PFICs (Portfolio 6300)
This Portfolio discusses the passive foreign investment company (PFIC) provisions.
Bloomberg Tax Portfolio No. 6300, PFICs, discusses the passive foreign investment company (PFIC) provisions. These provisions attempt to deny the benefit of tax deferral to U.S. persons who invest in PFICs, i.e., foreign corporations that generate primarily passive income but whose investors are not subject to the anti-deferral rules for controlled foreign corporations (CFCs).
A foreign corporation is a PFIC if it satisfies either of two tests — an income test or an asset test. Under the income test, a foreign corporation is a PFIC if 75% or more of its gross income is passive income. Under the asset test, a foreign corporation is a PFIC if 50% or more of the average value of its assets consists of assets that would produce passive income. For purposes of both tests, certain look-through rules apply.
There are three possible taxation regimes under the PFIC provisions — the “default” regime and two elective regimes. Under the excess distribution regime, which is the default regime, an interest charge is imposed on the U.S. tax on excess distributions from a PFIC. Under the qualified electing fund (QEF) regime, a U.S. shareholder is taxed on its share of the QEF’s ordinary income and net capital gains annually. Under the mark-to-market election, which is available only where PFIC stock is marketable, the U.S. shareholder marks its stock to market on an annual basis.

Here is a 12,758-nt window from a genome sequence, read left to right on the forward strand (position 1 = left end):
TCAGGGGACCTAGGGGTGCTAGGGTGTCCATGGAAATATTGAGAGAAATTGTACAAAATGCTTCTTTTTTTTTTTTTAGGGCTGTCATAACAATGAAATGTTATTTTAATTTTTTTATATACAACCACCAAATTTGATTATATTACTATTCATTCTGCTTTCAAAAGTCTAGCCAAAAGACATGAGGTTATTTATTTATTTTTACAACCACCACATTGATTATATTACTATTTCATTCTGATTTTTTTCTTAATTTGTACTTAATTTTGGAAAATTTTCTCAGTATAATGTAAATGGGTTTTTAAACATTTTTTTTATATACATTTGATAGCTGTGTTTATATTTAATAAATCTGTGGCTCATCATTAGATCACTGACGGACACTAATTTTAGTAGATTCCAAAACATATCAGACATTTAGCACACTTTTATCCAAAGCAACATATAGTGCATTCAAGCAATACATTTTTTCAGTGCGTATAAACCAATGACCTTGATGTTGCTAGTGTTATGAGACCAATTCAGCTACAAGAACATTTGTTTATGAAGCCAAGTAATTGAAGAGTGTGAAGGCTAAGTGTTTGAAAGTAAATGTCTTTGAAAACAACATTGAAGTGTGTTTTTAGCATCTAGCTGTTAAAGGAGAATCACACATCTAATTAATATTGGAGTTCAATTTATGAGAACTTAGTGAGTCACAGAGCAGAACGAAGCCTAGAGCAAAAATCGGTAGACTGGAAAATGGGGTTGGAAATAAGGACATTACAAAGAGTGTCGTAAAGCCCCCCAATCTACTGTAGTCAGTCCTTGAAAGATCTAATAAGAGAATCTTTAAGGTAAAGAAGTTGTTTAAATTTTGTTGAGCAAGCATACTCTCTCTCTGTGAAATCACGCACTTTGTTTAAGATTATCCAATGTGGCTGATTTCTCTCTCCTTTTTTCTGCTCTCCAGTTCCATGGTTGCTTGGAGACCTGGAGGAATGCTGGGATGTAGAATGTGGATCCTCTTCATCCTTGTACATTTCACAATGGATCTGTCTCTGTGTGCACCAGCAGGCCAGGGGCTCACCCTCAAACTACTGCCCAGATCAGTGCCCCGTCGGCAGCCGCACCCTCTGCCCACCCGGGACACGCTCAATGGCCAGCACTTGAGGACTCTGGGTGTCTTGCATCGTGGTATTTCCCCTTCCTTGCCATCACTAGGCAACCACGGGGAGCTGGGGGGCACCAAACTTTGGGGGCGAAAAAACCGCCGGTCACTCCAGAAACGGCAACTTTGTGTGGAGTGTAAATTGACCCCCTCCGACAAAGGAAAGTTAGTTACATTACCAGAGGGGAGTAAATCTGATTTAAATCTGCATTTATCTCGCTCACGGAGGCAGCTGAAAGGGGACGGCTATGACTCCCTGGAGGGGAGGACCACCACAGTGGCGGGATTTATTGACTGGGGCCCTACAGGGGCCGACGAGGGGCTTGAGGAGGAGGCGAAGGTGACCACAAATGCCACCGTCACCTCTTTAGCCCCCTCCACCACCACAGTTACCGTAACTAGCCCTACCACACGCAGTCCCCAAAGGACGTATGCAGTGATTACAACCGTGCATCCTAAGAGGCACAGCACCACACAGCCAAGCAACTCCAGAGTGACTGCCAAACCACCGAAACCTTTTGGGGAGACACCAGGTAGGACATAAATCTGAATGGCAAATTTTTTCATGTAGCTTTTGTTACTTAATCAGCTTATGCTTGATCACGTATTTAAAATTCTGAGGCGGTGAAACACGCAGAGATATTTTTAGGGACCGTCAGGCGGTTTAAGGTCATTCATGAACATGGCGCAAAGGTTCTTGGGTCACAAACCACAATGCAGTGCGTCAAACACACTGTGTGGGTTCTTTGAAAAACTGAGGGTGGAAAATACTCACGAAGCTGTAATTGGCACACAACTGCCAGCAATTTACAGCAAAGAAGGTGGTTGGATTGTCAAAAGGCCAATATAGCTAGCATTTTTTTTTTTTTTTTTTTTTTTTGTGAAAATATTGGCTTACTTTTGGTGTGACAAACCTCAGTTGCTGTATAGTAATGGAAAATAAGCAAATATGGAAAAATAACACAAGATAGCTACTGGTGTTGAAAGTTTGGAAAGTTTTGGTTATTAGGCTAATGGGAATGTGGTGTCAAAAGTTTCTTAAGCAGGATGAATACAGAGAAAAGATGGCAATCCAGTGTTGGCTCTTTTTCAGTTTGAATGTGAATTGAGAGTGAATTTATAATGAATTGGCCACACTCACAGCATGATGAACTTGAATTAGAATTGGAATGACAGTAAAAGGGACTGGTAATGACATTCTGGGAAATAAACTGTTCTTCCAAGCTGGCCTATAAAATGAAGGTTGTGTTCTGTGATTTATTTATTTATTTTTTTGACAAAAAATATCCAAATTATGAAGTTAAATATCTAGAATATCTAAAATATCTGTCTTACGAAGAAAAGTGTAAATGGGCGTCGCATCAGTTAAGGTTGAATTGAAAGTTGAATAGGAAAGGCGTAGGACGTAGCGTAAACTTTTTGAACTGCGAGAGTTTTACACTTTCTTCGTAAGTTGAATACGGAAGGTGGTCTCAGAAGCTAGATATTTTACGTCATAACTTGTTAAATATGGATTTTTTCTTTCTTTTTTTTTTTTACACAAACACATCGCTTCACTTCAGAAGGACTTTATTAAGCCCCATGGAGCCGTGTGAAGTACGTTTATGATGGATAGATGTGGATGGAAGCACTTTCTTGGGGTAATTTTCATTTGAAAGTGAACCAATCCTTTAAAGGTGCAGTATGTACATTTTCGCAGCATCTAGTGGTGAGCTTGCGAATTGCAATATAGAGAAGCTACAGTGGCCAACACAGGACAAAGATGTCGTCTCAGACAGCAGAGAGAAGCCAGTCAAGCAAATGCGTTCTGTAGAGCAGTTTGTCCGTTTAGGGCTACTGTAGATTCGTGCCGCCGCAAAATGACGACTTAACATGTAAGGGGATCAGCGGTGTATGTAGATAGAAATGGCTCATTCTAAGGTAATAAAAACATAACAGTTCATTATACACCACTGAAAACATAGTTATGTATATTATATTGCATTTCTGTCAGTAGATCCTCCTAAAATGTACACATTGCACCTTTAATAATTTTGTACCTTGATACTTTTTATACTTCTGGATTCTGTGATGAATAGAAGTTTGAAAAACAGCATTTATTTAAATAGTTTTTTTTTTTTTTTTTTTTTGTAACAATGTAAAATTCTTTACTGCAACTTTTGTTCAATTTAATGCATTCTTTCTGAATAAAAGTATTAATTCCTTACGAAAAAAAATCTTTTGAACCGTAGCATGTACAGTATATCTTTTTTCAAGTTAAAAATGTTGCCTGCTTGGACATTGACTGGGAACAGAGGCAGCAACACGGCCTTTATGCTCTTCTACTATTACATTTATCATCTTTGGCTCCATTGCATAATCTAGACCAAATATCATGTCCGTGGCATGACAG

If the U.S. shareholder fails to elect the QEF regime or the mark-to-market regime in the first year PFIC stock is held, but subsequently elects one of those regimes, both the interest charge regime and the elective regime may apply simultaneously unless the investor “purges the PFIC taint.” This may be accomplished by making a deemed sale election, or if the PFIC is a CFC, by making a deemed dividend election to treat all earnings and profits earned during the period of PFIC status (while the investor held the stock) as an excess distribution.
This Portfolio may be cited as Blanchard, 6300 T.M., PFICs.
Table of Contents
II. Overview of the PFIC Rules
III. Determining PFIC Status — §1297
IV. Indirect Ownership and Attribution Rules — §1298(a)
V. Excess Distribution Regime — §1291
VI. Electing QEF Treatment — §1295
VII. Income Inclusions Under the QEF Regime — §1293
VIII. Election to Defer Payment of Tax on Undistributed QEF Inclusions — §1294
IX. Mark-to-Market Election to Include Gain or Loss from Publicly Traded PFIC Stock — §1296
X. Purging the PFIC Taint
XI. Information Reporting Requirements
XII. State and Local Considerations
XIII. Some Suggestions for Improving the PFIC Rules
Partners and Partnerships – International Tax Aspects (Portfolio 6680)
Bloomberg Tax Portfolio No. 6680, Partners and Partnerships – International Tax Aspects, examines the principal U.S. tax issues that arise when entities treated as partnerships for U.S. federal income tax purposes feature in international transactions.
Weil, Gotshal & Manges LLP